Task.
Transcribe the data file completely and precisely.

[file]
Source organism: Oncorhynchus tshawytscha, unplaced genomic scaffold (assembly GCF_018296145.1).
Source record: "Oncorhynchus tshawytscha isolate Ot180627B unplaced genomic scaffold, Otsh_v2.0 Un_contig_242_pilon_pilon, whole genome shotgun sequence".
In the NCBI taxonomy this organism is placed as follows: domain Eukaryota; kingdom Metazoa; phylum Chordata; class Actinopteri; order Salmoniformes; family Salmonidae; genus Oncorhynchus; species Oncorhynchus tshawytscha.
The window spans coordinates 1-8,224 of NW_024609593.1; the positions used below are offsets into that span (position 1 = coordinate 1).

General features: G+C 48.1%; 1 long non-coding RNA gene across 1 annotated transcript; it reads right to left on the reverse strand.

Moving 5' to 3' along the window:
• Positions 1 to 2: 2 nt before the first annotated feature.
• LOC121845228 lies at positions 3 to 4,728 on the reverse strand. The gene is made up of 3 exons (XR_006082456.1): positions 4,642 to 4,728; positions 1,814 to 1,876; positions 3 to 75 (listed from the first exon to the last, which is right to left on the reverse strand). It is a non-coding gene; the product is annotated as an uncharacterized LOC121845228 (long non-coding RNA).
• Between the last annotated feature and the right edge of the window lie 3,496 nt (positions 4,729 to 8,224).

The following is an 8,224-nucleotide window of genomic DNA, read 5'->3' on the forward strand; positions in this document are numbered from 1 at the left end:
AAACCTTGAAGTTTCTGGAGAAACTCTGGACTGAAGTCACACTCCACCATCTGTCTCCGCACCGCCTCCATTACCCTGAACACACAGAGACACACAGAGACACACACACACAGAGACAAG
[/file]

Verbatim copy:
Source organism: Oncorhynchus tshawytscha, unplaced genomic scaffold (assembly GCF_018296145.1).
Source record: "Oncorhynchus tshawytscha isolate Ot180627B unplaced genomic scaffold, Otsh_v2.0 Un_contig_242_pilon_pilon, whole genome shotgun sequence".
In the NCBI taxonomy this organism is placed as follows: domain Eukaryota; kingdom Metazoa; phylum Chordata; class Actinopteri; order Salmoniformes; family Salmonidae; genus Oncorhynchus; species Oncorhynchus tshawytscha.
The window spans coordinates 1-8,224 of NW_024609593.1; the positions used below are offsets into that span (position 1 = coordinate 1).

General features: G+C 48.1%; 1 long non-coding RNA gene across 1 annotated transcript; it reads right to left on the reverse strand.

Moving 5' to 3' along the window:
• Positions 1 to 2: 2 nt before the first annotated feature.
• LOC121845228 lies at positions 3 to 4,728 on the reverse strand. The gene is made up of 3 exons (XR_006082456.1): positions 4,642 to 4,728; positions 1,814 to 1,876; positions 3 to 75 (listed from the first exon to the last, which is right to left on the reverse strand). It is a non-coding gene; the product is annotated as an uncharacterized LOC121845228 (long non-coding RNA).
• Between the last annotated feature and the right edge of the window lie 3,496 nt (positions 4,729 to 8,224).

The following is an 8,224-nucleotide window of genomic DNA, read 5'->3' on the forward strand; positions in this document are numbered from 1 at the left end:
AAACCTTGAAGTTTCTGGAGAAACTCTGGACTGAAGTCACACTCCACCATCTGTCTCCGCACCGCCTCCATTACCCTGAACACACAGAGACACACAGAGACACACACACACAGAGACAAG